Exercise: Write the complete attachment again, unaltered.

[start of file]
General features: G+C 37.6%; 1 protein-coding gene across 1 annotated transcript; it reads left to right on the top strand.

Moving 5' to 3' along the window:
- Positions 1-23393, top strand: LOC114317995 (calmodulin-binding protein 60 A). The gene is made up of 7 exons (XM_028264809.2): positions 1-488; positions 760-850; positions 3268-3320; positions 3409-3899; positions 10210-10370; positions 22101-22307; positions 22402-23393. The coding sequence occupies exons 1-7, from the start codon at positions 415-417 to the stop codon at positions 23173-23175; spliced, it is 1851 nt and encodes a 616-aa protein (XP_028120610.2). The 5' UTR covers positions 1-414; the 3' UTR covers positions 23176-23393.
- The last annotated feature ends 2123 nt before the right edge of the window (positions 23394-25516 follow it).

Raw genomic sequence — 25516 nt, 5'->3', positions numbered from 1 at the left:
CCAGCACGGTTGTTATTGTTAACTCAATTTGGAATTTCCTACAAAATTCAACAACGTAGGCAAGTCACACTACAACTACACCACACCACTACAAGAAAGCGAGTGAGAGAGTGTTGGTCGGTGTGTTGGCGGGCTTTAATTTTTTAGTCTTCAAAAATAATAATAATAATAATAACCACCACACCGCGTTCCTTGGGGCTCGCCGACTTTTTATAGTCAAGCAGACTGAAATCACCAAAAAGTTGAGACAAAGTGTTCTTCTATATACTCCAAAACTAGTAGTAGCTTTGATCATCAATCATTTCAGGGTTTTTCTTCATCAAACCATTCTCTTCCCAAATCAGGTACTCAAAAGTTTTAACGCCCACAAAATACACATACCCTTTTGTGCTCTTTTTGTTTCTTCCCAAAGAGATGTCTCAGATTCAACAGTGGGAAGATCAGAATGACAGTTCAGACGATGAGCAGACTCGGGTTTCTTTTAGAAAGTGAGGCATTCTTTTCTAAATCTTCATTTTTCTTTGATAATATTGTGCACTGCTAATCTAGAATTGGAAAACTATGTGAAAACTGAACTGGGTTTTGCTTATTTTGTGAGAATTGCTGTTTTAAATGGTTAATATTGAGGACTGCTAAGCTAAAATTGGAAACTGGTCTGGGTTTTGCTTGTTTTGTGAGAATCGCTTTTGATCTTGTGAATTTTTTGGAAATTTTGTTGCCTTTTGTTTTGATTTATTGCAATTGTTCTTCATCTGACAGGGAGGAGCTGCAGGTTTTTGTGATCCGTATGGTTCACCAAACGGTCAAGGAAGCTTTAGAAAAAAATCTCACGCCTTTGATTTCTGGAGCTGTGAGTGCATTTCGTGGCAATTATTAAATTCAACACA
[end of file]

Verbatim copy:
General features: G+C 37.6%; 1 protein-coding gene across 1 annotated transcript; it reads left to right on the top strand.

Moving 5' to 3' along the window:
- Positions 1-23393, top strand: LOC114317995 (calmodulin-binding protein 60 A). The gene is made up of 7 exons (XM_028264809.2): positions 1-488; positions 760-850; positions 3268-3320; positions 3409-3899; positions 10210-10370; positions 22101-22307; positions 22402-23393. The coding sequence occupies exons 1-7, from the start codon at positions 415-417 to the stop codon at positions 23173-23175; spliced, it is 1851 nt and encodes a 616-aa protein (XP_028120610.2). The 5' UTR covers positions 1-414; the 3' UTR covers positions 23176-23393.
- The last annotated feature ends 2123 nt before the right edge of the window (positions 23394-25516 follow it).

Raw genomic sequence — 25516 nt, 5'->3', positions numbered from 1 at the left:
CCAGCACGGTTGTTATTGTTAACTCAATTTGGAATTTCCTACAAAATTCAACAACGTAGGCAAGTCACACTACAACTACACCACACCACTACAAGAAAGCGAGTGAGAGAGTGTTGGTCGGTGTGTTGGCGGGCTTTAATTTTTTAGTCTTCAAAAATAATAATAATAATAATAACCACCACACCGCGTTCCTTGGGGCTCGCCGACTTTTTATAGTCAAGCAGACTGAAATCACCAAAAAGTTGAGACAAAGTGTTCTTCTATATACTCCAAAACTAGTAGTAGCTTTGATCATCAATCATTTCAGGGTTTTTCTTCATCAAACCATTCTCTTCCCAAATCAGGTACTCAAAAGTTTTAACGCCCACAAAATACACATACCCTTTTGTGCTCTTTTTGTTTCTTCCCAAAGAGATGTCTCAGATTCAACAGTGGGAAGATCAGAATGACAGTTCAGACGATGAGCAGACTCGGGTTTCTTTTAGAAAGTGAGGCATTCTTTTCTAAATCTTCATTTTTCTTTGATAATATTGTGCACTGCTAATCTAGAATTGGAAAACTATGTGAAAACTGAACTGGGTTTTGCTTATTTTGTGAGAATTGCTGTTTTAAATGGTTAATATTGAGGACTGCTAAGCTAAAATTGGAAACTGGTCTGGGTTTTGCTTGTTTTGTGAGAATCGCTTTTGATCTTGTGAATTTTTTGGAAATTTTGTTGCCTTTTGTTTTGATTTATTGCAATTGTTCTTCATCTGACAGGGAGGAGCTGCAGGTTTTTGTGATCCGTATGGTTCACCAAACGGTCAAGGAAGCTTTAGAAAAAAATCTCACGCCTTTGATTTCTGGAGCTGTGAGTGCATTTCGTGGCAATTATTAAATTCAACACA